Our worry now is the leverage that created the buildup of debt, which is on par with many advanced economies, while China is not yet, in terms of just per capita GDP levels, a fully advanced economy. Meaning you have a still-emerging market, with very high levels of debt. If you combine that with the limited transparency within local government debt, the inter-linkages between government and quasi-government entities, which suggests there may be future government liabilities that are not fully represented in the debt levels, you can see there are fiscal implications for the future.
Q. How do you see the country’s growth engines shifting following China’s 20th Party Congress?
A. Centralized control has, in the past, been very effective in boosting investment and in ensuring that the state-owned enterprises, for example, remain key contributors to that growth story. But the way China is seeking to change the composition of growth requires a different approach, and centralized control is not going to be as effective in promoting that. But I think policymakers see that and they have been attempting to shift the growth model and investment towards consumption and services. There has been some progress, but when you look at private consumption relative to output, it’s still quite low at 38% of GDP. China has the highest investment-to-GDP ratio among large economies, but there is a weaker growth trend there and it again raises questions about quality of investment.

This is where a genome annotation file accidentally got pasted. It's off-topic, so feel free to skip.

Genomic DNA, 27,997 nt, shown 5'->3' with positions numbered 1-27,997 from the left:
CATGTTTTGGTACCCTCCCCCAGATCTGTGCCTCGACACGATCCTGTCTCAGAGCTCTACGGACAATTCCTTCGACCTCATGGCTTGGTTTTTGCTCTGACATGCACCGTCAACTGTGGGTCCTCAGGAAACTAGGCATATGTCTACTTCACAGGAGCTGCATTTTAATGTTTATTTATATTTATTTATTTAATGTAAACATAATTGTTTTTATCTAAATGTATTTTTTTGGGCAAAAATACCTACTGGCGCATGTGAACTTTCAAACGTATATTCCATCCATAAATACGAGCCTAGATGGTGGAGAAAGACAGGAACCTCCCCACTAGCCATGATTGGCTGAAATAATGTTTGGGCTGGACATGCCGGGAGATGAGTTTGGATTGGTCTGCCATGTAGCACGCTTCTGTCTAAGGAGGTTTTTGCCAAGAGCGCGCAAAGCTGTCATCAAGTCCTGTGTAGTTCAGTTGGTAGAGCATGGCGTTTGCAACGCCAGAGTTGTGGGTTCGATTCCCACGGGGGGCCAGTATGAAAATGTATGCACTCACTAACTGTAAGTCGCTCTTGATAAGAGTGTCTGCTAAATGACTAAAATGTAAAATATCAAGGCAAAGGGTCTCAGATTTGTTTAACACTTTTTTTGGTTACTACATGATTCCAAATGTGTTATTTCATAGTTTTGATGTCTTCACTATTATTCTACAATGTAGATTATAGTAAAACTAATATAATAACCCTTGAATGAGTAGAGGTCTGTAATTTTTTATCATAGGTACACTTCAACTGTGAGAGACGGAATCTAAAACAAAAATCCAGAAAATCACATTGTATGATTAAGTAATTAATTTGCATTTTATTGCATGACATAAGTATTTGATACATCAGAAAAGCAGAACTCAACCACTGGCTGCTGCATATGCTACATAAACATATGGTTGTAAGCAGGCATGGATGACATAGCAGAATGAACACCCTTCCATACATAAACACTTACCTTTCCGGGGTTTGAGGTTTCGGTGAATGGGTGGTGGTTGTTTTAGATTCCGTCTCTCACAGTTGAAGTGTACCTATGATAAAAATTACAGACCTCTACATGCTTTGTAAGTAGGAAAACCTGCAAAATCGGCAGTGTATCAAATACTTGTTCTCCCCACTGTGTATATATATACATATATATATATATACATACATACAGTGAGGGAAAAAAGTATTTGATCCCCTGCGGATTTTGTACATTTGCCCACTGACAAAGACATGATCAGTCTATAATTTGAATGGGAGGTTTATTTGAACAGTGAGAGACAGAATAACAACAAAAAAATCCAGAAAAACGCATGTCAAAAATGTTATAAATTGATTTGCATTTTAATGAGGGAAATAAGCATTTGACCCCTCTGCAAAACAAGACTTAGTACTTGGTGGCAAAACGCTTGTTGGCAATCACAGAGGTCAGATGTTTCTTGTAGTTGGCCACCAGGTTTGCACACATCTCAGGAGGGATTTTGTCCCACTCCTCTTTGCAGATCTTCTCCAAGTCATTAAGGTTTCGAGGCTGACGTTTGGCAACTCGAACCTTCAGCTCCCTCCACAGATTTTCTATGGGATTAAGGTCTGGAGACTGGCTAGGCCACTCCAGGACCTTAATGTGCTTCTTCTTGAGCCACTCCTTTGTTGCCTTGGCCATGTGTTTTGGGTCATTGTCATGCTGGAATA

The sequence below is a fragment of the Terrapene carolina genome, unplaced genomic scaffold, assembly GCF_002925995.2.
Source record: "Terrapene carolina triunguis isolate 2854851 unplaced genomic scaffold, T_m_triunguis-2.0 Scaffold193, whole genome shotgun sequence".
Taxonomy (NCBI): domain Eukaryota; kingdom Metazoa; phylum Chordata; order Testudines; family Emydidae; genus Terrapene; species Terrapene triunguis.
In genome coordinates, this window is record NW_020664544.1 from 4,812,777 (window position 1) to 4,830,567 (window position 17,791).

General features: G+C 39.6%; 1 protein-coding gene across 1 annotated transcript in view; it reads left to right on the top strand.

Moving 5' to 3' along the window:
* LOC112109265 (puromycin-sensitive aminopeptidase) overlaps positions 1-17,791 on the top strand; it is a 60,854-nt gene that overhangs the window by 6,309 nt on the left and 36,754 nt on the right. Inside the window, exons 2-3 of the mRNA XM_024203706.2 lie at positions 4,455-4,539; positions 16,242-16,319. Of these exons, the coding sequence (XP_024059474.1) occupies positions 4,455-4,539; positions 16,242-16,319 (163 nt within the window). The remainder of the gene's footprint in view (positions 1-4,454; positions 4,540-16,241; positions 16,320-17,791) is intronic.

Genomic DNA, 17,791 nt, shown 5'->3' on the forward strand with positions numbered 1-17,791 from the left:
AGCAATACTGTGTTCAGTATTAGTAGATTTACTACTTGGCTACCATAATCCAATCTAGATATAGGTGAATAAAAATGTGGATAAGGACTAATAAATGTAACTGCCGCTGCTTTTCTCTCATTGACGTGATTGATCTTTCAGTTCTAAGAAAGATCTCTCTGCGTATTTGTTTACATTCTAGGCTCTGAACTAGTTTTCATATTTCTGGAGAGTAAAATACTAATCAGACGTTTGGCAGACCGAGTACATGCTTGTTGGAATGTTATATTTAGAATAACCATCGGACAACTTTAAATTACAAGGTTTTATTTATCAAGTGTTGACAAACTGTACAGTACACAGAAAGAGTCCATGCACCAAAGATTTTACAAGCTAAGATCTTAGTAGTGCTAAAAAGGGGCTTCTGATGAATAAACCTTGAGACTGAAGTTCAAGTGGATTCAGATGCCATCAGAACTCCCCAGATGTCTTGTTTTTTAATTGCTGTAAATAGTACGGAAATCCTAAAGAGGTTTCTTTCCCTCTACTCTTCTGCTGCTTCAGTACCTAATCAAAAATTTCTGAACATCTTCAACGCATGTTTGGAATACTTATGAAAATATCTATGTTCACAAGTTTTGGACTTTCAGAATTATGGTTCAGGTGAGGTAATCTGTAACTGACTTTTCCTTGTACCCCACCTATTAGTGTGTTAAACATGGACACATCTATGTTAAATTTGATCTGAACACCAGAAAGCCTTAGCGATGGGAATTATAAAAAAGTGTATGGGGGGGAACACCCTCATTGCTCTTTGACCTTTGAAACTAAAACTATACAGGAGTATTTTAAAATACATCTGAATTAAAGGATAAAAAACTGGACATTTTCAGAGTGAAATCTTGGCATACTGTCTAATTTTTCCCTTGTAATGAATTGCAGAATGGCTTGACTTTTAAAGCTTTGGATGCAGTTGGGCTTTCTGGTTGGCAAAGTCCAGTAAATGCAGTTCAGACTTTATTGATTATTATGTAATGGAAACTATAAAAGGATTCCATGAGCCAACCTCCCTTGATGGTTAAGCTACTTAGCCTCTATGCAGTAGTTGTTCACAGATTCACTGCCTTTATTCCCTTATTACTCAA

For China to be able to stimulate private consumption, what you ultimately need is households that are confident enough in the future, that they are willing to save less and spend more of their current income. That requires expanding social safety nets and doing things that enable people to have a level of comfort that their savings are adequate and will be adequate. And it’s difficult to achieve that at a time when property, which is one of the key household assets, has been declining in value. So that’s where I think the challenges lie for China. At the Party Congress they articulated some of the things that need to be done, but it is unclear whether they will be able to achieve that with all of the headwinds they face.
Q. How do you expect China’s economy to develop over the next five to 10 years? And how would you expect this to impact its sovereign ratings?
It’s clearly a slower growth story, which we expect to be mid-to-low single digits. Compared to the past, this alone will not have a negative impact on the rating, but that could change depending on the fiscal challenges that China faces and how the government reacts to that low-growth environment. It’s more challenging and costlier to reduce fiscal deficits when you have weak growth.
But I’m always hesitant to dismiss the potential of an economy that has seen tremendous change over my whole adult life, and I think the potential for furthering development is certainly still there. But again, the trend growth rate is going to gradually creep lower, and in the near term, there are still a number of challenges to be addressed before we would really see that being stable and solid growth in the 3-5% range, which I think China is certainly capable of.
There have been some real successes in China’s track record, particularly in its economic development over the past few decades. The worry we have going forward is whether that track record will continue, or whether there is a risk of bigger challenges emerging that will really change the growth trajectory.
Interview by Patrick Body